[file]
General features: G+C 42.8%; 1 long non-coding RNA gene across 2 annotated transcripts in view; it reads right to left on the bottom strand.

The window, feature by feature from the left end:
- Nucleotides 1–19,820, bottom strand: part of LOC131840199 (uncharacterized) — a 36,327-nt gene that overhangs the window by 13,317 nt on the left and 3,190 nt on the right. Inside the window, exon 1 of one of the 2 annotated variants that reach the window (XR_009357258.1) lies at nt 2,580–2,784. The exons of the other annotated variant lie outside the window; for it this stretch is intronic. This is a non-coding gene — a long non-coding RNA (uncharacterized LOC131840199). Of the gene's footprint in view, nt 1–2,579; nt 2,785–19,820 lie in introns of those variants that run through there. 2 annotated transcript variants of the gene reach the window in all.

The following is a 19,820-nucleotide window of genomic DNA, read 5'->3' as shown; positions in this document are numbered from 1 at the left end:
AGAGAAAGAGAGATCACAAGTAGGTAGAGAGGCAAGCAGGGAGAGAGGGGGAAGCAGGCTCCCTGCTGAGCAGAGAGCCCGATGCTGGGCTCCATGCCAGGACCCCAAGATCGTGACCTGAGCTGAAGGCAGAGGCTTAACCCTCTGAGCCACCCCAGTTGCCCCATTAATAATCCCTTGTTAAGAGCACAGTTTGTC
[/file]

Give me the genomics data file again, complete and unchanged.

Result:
General features: G+C 42.8%; 1 long non-coding RNA gene across 2 annotated transcripts in view; it reads right to left on the bottom strand.

The window, feature by feature from the left end:
- Nucleotides 1–19,820, bottom strand: part of LOC131840199 (uncharacterized) — a 36,327-nt gene that overhangs the window by 13,317 nt on the left and 3,190 nt on the right. Inside the window, exon 1 of one of the 2 annotated variants that reach the window (XR_009357258.1) lies at nt 2,580–2,784. The exons of the other annotated variant lie outside the window; for it this stretch is intronic. This is a non-coding gene — a long non-coding RNA (uncharacterized LOC131840199). Of the gene's footprint in view, nt 1–2,579; nt 2,785–19,820 lie in introns of those variants that run through there. 2 annotated transcript variants of the gene reach the window in all.

The following is a 19,820-nucleotide window of genomic DNA, read 5'->3' as shown; positions in this document are numbered from 1 at the left end:
AGAGAAAGAGAGATCACAAGTAGGTAGAGAGGCAAGCAGGGAGAGAGGGGGAAGCAGGCTCCCTGCTGAGCAGAGAGCCCGATGCTGGGCTCCATGCCAGGACCCCAAGATCGTGACCTGAGCTGAAGGCAGAGGCTTAACCCTCTGAGCCACCCCAGTTGCCCCATTAATAATCCCTTGTTAAGAGCACAGTTTGTC